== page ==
The posthumous cover after the elimination of Hurricanes Carolina at the hands of Tampa Bay Lightning about 10 and a half months ago was harsh and barren. Hurricanes have been tested and found insufficient on several fronts. Their shortcomings were too obvious, the gap between them and the NHL elite too obvious.
There were even cases during the first round series against the Nashville Predators when the Hurricanes looked as if they were on the verge of extinction. Jacob Slavin’s injury – not that he could ever be replaced – revealed an almost fatal lack of depth of defense. Fans greeted Alex Nedelkovich at the goal, but players and coaches sometimes gritted their teeth, especially the absolutely unacceptable winning game in the 1st game of the Tampa series, as a result of which the Hurricanes played behind.
Over the next three months, Hurricanes underwent significant and sometimes unpopular changes that left favorites such as Nedelkovich, Peter Mrazek, Brock McGinn and Warren Vogel, leaving Doug Hamilton to leave and a general coup in almost every corner register.
After 82 games and the best season in the history of the franchise, it is safe to say that the plan worked. This is a different team than it was at this point a year ago: deeper, more confident, not without flaws, but with extraordinary resilience and explosiveness – its strengths are strengthened, and its weaknesses are largely eliminated.
“Where we really excelled, in my opinion, was its depth,” said Hurricanes coach Rod Brind’Amour. “When we had injuries, when we had to fill in the holes, we didn’t miss a single hit.”
All the changes that Hurricanes made last summer have been designed to bring them to this point: not only in the playoffs, but also much better prepared to cope with the difficult difficulties and challenges ahead, on almost all fronts.
Goalkeeper? Frederick Andersen and Anti Raant not only made significant improvements over their predecessors, but also won the Jennings Trophy for the fewest goals allowed on the team, for the first time in the franchise’s history. And even with the fact that Andersen’s status in the first round is in doubt, there is complete confidence that Raanta will cope with the load, and the phenomenon of last season’s newcomer Peter Kochetkov has already passed combat tests and is waiting in his wings.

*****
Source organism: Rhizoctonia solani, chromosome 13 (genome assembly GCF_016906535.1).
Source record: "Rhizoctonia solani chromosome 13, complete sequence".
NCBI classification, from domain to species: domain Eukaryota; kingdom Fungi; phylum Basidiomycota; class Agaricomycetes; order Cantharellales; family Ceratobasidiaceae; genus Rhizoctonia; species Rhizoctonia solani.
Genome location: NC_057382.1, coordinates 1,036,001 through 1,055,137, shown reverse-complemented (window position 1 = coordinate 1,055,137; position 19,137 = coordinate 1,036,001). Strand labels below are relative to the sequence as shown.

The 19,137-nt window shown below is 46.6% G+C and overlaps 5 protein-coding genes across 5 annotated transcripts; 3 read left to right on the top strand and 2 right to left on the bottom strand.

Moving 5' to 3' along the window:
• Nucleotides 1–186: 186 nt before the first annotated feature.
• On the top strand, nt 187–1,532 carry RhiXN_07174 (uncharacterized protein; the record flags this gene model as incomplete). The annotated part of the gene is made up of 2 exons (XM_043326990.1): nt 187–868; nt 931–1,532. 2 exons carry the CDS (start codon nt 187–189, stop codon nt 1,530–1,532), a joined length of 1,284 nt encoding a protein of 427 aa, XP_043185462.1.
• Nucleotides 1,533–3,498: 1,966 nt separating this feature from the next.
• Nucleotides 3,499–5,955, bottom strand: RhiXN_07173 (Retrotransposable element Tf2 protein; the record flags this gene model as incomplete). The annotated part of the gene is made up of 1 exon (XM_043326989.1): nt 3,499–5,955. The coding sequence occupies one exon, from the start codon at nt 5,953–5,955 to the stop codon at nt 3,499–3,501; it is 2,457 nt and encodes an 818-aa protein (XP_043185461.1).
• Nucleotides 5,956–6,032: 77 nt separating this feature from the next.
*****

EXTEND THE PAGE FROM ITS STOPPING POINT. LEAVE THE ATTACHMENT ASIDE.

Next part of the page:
“I was probably the most unpopular guy in society when we got rid of our goalkeepers,” Hurricanes general manager Don Wadell said. “We’ve obviously talked about it. We knew there were four or five guys available in a free agency and a couple more through deals. Our goalkeepers two years ago, not last year, two years ago were good, but when we got to the playoffs, we just felt we needed to be the best. That’s why we threw the dice. “
Depth of defense? Hurricanes don’t have to rely on dumb Jake Gardiner or the guy who made his NHL debut in the heat of the playoff series like Max LaJee last season. Tony DeAngelo and Ethan the Bear may have attracted more attention at the time, but the addition of Brendan Smith and Ian Cole gave the Hurricanes a pair of warhorse veterans who saw it all and wouldn’t be surprised by the circumstances. And even if there is some tidal wave of injuries on the blue line, the unknown Jalen Chatfield came from Chicago (AHL) and earned the respect of his teammates in 16 working games.
And for the young team in particular, which is rapidly gaining post-season experience, the addition of experienced players such as Derek Stepan, Smith and Cole can only be a stabilizing force in the room, which depends heavily on Jordan Stall and Jordan Martinuk as energy and consultation in the last playoffs works – probably the next best thing in another Justin Williams comeback. And he may be young, but no one on the list has gone deeper than the playoffs than Hespery Catcaniemi, who advanced to the Stanley Cup final with the Montreal Canadiens last year.
If the Hurricanes didn’t do much in time to trade, again – adding only depth ahead to Max Domi amid tough salary limits – it’s partly because they did their job not in March but in July and August. The team’s success this winter and its promise this spring was born last summer, the result of introspection on a wave of frustration, an honest assessment of who needs to go and what needs to be improved to not only get back to that point but beyond.
And then they came out and did it.
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This story was originally published April 30, 2022 09:14.
The Hurricanes plan is drawn up after leaving the NHL playoffs
Source link The Hurricanes plan is drawn up after leaving the NHL playoffs